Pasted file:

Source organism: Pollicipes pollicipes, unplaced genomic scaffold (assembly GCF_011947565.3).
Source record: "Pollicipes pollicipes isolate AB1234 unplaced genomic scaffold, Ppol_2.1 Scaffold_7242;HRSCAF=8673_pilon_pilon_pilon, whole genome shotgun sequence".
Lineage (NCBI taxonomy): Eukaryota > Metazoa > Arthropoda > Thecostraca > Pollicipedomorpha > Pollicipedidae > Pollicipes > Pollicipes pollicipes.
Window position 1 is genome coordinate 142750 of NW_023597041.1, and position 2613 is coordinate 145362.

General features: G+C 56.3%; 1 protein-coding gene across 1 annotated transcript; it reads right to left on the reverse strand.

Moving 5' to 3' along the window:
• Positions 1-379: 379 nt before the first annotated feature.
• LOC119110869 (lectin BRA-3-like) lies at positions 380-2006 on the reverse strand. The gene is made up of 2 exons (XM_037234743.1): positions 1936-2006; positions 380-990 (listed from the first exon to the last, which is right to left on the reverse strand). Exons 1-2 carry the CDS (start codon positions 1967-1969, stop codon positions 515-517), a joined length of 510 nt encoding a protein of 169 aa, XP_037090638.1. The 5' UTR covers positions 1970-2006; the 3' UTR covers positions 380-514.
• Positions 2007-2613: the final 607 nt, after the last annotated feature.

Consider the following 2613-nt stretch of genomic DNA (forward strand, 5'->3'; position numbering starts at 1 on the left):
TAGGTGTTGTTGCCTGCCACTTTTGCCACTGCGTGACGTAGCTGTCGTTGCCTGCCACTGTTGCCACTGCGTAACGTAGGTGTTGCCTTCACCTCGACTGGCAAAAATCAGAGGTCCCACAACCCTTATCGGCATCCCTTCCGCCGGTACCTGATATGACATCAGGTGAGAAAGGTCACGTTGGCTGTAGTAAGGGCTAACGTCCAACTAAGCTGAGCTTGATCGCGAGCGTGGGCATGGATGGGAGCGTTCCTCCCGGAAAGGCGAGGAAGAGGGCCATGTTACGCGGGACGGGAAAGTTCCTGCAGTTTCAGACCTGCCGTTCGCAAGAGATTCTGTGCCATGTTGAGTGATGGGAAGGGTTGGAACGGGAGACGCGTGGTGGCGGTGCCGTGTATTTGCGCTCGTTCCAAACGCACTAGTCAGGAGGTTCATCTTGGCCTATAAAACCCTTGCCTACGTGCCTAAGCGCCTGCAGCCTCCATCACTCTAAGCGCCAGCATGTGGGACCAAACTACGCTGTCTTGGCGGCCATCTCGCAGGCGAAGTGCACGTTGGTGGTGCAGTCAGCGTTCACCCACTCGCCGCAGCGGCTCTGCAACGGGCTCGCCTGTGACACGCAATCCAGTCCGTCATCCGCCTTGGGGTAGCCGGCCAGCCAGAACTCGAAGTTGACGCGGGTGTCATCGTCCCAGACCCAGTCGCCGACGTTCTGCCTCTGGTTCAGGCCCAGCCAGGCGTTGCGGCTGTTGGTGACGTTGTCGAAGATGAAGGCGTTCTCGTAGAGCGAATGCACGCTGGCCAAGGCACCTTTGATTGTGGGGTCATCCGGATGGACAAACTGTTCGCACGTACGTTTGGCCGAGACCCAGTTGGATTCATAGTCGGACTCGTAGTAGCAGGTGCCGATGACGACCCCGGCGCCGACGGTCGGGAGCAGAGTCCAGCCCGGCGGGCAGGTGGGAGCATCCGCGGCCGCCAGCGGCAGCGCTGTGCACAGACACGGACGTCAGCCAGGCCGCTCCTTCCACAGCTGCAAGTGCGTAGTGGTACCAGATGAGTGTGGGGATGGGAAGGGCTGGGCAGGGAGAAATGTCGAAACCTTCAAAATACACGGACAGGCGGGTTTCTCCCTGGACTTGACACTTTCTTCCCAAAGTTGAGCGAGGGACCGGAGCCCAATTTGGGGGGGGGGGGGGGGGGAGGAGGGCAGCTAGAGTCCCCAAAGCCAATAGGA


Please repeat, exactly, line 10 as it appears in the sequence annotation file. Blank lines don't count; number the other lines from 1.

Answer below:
Consider the following 2613-nt stretch of genomic DNA (forward strand, 5'->3'; position numbering starts at 1 on the left):